, Volume 44, Issue 2, pp 195-206

Ball spin generation for oblique impacts with a tennis racket

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Abstract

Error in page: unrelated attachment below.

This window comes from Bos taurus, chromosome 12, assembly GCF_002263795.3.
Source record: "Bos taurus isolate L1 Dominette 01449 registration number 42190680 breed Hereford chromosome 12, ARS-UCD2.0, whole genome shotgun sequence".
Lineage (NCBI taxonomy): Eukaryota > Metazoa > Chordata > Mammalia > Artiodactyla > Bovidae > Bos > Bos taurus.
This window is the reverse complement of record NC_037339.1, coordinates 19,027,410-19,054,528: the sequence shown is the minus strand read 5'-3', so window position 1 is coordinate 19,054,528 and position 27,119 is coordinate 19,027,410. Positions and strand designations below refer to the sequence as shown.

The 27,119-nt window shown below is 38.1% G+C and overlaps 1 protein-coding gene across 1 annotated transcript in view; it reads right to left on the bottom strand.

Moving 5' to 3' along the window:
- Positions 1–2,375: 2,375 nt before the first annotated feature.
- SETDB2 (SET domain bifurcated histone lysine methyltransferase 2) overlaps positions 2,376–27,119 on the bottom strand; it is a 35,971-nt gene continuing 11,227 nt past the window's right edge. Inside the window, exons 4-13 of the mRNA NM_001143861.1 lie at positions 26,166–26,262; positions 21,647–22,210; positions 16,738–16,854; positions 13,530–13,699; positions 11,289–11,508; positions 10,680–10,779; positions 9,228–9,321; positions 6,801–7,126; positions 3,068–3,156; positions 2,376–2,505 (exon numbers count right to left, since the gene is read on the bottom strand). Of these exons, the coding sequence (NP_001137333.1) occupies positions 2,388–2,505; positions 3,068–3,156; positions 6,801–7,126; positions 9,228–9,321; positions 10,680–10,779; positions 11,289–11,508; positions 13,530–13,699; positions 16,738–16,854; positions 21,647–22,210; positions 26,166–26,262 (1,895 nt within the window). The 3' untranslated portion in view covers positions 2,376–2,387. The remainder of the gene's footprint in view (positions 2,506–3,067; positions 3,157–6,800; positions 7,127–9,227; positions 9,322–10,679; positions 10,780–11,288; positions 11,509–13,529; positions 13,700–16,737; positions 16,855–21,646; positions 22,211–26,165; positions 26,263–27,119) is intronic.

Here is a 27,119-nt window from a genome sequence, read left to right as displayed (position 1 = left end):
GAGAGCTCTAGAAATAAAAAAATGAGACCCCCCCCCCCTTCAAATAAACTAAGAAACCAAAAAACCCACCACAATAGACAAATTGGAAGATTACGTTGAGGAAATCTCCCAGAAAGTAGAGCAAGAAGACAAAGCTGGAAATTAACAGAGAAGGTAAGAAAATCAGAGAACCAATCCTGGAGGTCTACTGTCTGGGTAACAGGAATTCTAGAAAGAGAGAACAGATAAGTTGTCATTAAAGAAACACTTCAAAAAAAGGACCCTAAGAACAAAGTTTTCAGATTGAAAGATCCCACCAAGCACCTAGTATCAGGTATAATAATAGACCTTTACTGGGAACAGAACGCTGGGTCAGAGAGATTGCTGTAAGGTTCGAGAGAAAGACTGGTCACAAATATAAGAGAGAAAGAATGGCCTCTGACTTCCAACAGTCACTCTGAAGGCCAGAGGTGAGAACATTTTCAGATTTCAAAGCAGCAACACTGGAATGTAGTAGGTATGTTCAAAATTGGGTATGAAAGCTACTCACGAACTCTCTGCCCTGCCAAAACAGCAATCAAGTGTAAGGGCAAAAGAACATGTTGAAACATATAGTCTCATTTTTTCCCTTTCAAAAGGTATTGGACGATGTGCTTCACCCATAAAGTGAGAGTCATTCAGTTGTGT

In this paper, we describe an experimental investigation of the oblique impact between a tennis ball and head clamped tennis racket. It was found that the magnitude of the ball rebound spin was not a function of the material, gage or tension of the string used in the tennis racket. Furthermore, it was concluded that all strings exhibit a sufficiently large friction coefficient that the ball begins to roll during impact. There is anecdotal evidence from tennis players that suggests that a high string tension or a rough string surface enable them to impart more spin to the ball. For example, players have been quoted as saying that a high string tension makes the strings “bite” into the ball, giving more spin. The data reported in this study do not support these observations. Analysis of the experimental data has shown that the balls are rebounding from the surface with more spin than would typically be associated with rolling. A second experiment showed that the balls commenced rolling at the mid-point of the impact. This information was used in a theoretical model to show that the spin that acts on the ball during the impact can be higher than the value of the rolling spin at the end of the impact.